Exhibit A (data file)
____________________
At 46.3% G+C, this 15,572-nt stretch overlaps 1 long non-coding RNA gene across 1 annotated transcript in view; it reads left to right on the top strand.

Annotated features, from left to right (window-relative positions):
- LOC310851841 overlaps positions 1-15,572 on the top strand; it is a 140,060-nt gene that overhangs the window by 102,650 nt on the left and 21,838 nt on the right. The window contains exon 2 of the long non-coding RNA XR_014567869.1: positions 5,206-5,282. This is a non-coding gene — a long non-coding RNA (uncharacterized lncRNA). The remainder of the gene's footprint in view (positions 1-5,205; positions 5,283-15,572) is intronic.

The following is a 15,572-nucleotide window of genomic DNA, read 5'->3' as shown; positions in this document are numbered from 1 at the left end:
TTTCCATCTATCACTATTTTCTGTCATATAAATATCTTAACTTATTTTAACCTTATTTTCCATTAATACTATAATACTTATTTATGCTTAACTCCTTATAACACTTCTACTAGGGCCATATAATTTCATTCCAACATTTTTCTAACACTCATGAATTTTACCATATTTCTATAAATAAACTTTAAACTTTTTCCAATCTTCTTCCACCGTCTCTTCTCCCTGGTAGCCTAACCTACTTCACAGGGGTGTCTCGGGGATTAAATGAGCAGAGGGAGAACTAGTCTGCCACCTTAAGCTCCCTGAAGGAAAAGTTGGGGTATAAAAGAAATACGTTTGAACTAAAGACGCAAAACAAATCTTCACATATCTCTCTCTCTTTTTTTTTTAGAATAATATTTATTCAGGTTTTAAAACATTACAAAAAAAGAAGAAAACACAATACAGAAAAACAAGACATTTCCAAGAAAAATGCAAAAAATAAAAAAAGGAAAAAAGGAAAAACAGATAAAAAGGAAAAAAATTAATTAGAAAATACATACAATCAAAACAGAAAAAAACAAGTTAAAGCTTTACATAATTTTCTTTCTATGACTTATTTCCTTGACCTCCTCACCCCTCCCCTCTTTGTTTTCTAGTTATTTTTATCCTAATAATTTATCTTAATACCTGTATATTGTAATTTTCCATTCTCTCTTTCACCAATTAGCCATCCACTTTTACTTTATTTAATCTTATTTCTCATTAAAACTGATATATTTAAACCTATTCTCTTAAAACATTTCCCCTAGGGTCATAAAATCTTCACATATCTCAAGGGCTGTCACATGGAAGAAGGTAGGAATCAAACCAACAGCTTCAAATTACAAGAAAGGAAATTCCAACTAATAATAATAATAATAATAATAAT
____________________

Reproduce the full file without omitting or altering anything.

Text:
At 46.3% G+C, this 15,572-nt stretch overlaps 1 long non-coding RNA gene across 1 annotated transcript in view; it reads left to right on the top strand.

Annotated features, from left to right (window-relative positions):
- LOC310851841 overlaps positions 1-15,572 on the top strand; it is a 140,060-nt gene that overhangs the window by 102,650 nt on the left and 21,838 nt on the right. The window contains exon 2 of the long non-coding RNA XR_014567869.1: positions 5,206-5,282. This is a non-coding gene — a long non-coding RNA (uncharacterized lncRNA). The remainder of the gene's footprint in view (positions 1-5,205; positions 5,283-15,572) is intronic.

The following is a 15,572-nucleotide window of genomic DNA, read 5'->3' as shown; positions in this document are numbered from 1 at the left end:
TTTCCATCTATCACTATTTTCTGTCATATAAATATCTTAACTTATTTTAACCTTATTTTCCATTAATACTATAATACTTATTTATGCTTAACTCCTTATAACACTTCTACTAGGGCCATATAATTTCATTCCAACATTTTTCTAACACTCATGAATTTTACCATATTTCTATAAATAAACTTTAAACTTTTTCCAATCTTCTTCCACCGTCTCTTCTCCCTGGTAGCCTAACCTACTTCACAGGGGTGTCTCGGGGATTAAATGAGCAGAGGGAGAACTAGTCTGCCACCTTAAGCTCCCTGAAGGAAAAGTTGGGGTATAAAAGAAATACGTTTGAACTAAAGACGCAAAACAAATCTTCACATATCTCTCTCTCTTTTTTTTTTAGAATAATATTTATTCAGGTTTTAAAACATTACAAAAAAAGAAGAAAACACAATACAGAAAAACAAGACATTTCCAAGAAAAATGCAAAAAATAAAAAAAGGAAAAAAGGAAAAACAGATAAAAAGGAAAAAAATTAATTAGAAAATACATACAATCAAAACAGAAAAAAACAAGTTAAAGCTTTACATAATTTTCTTTCTATGACTTATTTCCTTGACCTCCTCACCCCTCCCCTCTTTGTTTTCTAGTTATTTTTATCCTAATAATTTATCTTAATACCTGTATATTGTAATTTTCCATTCTCTCTTTCACCAATTAGCCATCCACTTTTACTTTATTTAATCTTATTTCTCATTAAAACTGATATATTTAAACCTATTCTCTTAAAACATTTCCCCTAGGGTCATAAAATCTTCACATATCTCAAGGGCTGTCACATGGAAGAAGGTAGGAATCAAACCAACAGCTTCAAATTACAAGAAAGGAAATTCCAACTAATAATAATAATAATAATAATAAT